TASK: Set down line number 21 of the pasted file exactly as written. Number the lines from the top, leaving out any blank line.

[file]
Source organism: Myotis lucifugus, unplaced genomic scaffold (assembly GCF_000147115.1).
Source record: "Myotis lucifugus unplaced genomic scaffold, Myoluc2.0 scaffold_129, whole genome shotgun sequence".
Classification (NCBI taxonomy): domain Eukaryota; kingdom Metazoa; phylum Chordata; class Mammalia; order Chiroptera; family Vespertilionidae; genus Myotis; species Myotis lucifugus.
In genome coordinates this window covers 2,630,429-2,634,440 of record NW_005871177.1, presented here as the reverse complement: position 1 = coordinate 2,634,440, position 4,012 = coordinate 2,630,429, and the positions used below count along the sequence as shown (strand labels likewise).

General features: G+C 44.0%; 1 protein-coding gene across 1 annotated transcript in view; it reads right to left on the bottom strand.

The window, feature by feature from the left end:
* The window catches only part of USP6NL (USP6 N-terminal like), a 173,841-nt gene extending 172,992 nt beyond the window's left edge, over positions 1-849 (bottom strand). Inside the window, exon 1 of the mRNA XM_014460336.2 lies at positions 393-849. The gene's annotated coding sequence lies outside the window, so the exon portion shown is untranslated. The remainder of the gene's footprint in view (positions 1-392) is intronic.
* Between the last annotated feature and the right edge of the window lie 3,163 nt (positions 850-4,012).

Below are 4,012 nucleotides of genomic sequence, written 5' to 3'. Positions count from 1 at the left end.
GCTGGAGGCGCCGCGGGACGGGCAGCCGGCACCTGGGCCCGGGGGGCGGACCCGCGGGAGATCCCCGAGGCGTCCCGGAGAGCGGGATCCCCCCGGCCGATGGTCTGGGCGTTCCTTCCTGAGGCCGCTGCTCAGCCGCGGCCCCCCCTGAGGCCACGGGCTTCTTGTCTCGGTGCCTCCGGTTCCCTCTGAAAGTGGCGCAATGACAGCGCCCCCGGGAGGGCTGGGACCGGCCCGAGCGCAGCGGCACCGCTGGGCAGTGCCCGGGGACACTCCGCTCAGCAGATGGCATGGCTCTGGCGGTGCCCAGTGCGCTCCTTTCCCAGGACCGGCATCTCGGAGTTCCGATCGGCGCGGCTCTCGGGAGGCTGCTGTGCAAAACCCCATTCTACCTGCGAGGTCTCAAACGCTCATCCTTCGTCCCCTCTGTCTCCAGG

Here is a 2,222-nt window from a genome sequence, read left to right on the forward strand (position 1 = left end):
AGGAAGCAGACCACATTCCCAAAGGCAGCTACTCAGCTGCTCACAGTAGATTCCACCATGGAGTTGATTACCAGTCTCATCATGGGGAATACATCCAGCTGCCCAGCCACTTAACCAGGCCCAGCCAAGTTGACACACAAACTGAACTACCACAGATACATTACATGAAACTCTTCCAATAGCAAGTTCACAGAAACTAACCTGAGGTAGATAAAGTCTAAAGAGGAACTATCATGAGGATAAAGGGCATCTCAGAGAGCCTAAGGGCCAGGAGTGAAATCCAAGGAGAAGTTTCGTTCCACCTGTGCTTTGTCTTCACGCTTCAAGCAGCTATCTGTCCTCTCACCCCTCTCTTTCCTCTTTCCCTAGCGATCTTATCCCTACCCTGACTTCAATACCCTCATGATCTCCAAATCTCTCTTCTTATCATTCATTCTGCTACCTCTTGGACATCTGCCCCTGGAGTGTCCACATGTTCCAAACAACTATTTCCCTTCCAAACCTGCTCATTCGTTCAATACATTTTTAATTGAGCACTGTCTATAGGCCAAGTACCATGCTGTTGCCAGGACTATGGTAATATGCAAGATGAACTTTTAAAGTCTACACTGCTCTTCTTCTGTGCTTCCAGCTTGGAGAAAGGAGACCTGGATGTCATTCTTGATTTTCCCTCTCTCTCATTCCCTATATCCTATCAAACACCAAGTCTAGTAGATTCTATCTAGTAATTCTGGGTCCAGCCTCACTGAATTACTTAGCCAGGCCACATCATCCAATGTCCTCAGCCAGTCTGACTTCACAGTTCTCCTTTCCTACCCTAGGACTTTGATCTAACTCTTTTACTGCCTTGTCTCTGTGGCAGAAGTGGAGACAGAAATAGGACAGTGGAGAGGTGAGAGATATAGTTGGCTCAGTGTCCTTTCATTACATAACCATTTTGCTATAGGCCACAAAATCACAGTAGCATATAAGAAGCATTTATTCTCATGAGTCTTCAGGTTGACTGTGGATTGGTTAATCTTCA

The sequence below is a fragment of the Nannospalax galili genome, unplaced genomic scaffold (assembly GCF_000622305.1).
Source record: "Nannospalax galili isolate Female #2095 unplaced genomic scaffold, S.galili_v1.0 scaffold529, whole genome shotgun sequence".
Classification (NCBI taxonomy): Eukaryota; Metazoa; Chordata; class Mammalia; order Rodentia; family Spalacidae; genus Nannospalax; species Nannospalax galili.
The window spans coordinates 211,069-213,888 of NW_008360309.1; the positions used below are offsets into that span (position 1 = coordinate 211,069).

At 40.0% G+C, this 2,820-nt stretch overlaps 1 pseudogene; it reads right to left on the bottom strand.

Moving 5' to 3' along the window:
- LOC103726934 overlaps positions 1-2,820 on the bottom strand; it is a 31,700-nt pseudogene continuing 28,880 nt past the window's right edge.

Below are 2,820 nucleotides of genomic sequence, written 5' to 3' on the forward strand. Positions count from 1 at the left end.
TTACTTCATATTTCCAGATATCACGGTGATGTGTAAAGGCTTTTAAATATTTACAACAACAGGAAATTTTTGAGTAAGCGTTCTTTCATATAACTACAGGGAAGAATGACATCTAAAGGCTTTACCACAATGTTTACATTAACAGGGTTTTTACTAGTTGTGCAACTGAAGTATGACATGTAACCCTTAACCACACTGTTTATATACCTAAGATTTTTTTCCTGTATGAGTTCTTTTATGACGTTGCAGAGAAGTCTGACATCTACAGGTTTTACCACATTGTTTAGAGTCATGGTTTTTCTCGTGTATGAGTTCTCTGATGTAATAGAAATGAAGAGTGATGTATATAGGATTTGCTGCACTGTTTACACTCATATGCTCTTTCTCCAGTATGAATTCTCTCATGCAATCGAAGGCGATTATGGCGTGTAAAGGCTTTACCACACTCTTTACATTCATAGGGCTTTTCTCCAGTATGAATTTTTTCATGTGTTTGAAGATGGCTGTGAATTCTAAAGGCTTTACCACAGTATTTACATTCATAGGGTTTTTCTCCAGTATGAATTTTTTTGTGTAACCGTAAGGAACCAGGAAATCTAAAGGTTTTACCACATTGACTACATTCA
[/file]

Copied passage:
TTACTTCATATTTCCAGATATCACGGTGATGTGTAAAGGCTTTTAAATATTTACAACAACAGGAAATTTTTGAGTAAGCGTTCTTTCATATAACTACAGGGAAGAATGACATCTAAAGGCTTTACCACAATGTTTACATTAACAGGGTTTTTACTAGTTGTGCAACTGAAGTATGACATGTAACCCTTAACCACACTGTTTATATACCTAAGATTTTTTTCCTGTATGAGTTCTTTTATGACGTTGCAGAGAAGTCTGACATCTACAGGTTTTACCACATTGTTTAGAGTCATGGTTTTTCTCGTGTATGAGTTCTCTGATGTAATAGAAATGAAGAGTGATGTATATAGGATTTGCTGCACTGTTTACACTCATATGCTCTTTCTCCAGTATGAATTCTCTCATGCAATCGAAGGCGATTATGGCGTGTAAAGGCTTTACCACACTCTTTACATTCATAGGGCTTTTCTCCAGTATGAATTTTTTCATGTGTTTGAAGATGGCTGTGAATTCTAAAGGCTTTACCACAGTATTTACATTCATAGGGTTTTTCTCCAGTATGAATTTTTTTGTGTAACCGTAAGGAACCAGGAAATCTAAAGGTTTTACCACATTGACTACATTCA